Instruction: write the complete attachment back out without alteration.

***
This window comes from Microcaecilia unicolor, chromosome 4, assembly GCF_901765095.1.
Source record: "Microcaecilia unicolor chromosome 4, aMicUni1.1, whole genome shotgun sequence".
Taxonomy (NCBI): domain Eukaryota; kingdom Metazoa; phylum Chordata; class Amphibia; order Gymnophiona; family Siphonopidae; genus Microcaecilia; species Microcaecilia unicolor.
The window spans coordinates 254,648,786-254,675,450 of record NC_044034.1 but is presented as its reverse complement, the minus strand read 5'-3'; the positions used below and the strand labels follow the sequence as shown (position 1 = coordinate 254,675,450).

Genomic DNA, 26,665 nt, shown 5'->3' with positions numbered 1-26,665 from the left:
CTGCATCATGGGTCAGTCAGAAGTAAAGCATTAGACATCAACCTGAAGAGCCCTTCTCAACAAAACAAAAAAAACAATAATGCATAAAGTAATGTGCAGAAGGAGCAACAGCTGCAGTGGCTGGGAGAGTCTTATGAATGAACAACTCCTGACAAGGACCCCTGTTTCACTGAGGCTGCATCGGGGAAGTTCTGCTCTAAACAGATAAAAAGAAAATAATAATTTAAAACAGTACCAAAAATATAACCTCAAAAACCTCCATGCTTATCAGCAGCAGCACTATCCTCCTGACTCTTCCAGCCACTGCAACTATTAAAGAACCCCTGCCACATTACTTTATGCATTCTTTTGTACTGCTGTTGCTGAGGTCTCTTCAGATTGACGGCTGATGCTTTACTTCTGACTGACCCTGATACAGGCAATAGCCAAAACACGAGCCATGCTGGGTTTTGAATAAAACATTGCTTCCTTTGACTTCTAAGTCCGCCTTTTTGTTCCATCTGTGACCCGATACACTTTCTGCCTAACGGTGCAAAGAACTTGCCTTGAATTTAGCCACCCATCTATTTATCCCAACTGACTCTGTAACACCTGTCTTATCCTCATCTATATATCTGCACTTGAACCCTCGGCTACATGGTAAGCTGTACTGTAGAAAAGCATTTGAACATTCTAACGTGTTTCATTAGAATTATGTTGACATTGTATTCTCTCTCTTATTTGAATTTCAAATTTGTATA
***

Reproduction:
This window comes from Microcaecilia unicolor, chromosome 4, assembly GCF_901765095.1.
Source record: "Microcaecilia unicolor chromosome 4, aMicUni1.1, whole genome shotgun sequence".
Taxonomy (NCBI): domain Eukaryota; kingdom Metazoa; phylum Chordata; class Amphibia; order Gymnophiona; family Siphonopidae; genus Microcaecilia; species Microcaecilia unicolor.
The window spans coordinates 254,648,786-254,675,450 of record NC_044034.1 but is presented as its reverse complement, the minus strand read 5'-3'; the positions used below and the strand labels follow the sequence as shown (position 1 = coordinate 254,675,450).

Genomic DNA, 26,665 nt, shown 5'->3' with positions numbered 1-26,665 from the left:
CTGCATCATGGGTCAGTCAGAAGTAAAGCATTAGACATCAACCTGAAGAGCCCTTCTCAACAAAACAAAAAAAACAATAATGCATAAAGTAATGTGCAGAAGGAGCAACAGCTGCAGTGGCTGGGAGAGTCTTATGAATGAACAACTCCTGACAAGGACCCCTGTTTCACTGAGGCTGCATCGGGGAAGTTCTGCTCTAAACAGATAAAAAGAAAATAATAATTTAAAACAGTACCAAAAATATAACCTCAAAAACCTCCATGCTTATCAGCAGCAGCACTATCCTCCTGACTCTTCCAGCCACTGCAACTATTAAAGAACCCCTGCCACATTACTTTATGCATTCTTTTGTACTGCTGTTGCTGAGGTCTCTTCAGATTGACGGCTGATGCTTTACTTCTGACTGACCCTGATACAGGCAATAGCCAAAACACGAGCCATGCTGGGTTTTGAATAAAACATTGCTTCCTTTGACTTCTAAGTCCGCCTTTTTGTTCCATCTGTGACCCGATACACTTTCTGCCTAACGGTGCAAAGAACTTGCCTTGAATTTAGCCACCCATCTATTTATCCCAACTGACTCTGTAACACCTGTCTTATCCTCATCTATATATCTGCACTTGAACCCTCGGCTACATGGTAAGCTGTACTGTAGAAAAGCATTTGAACATTCTAACGTGTTTCATTAGAATTATGTTGACATTGTATTCTCTCTCTTATTTGAATTTCAAATTTGTATA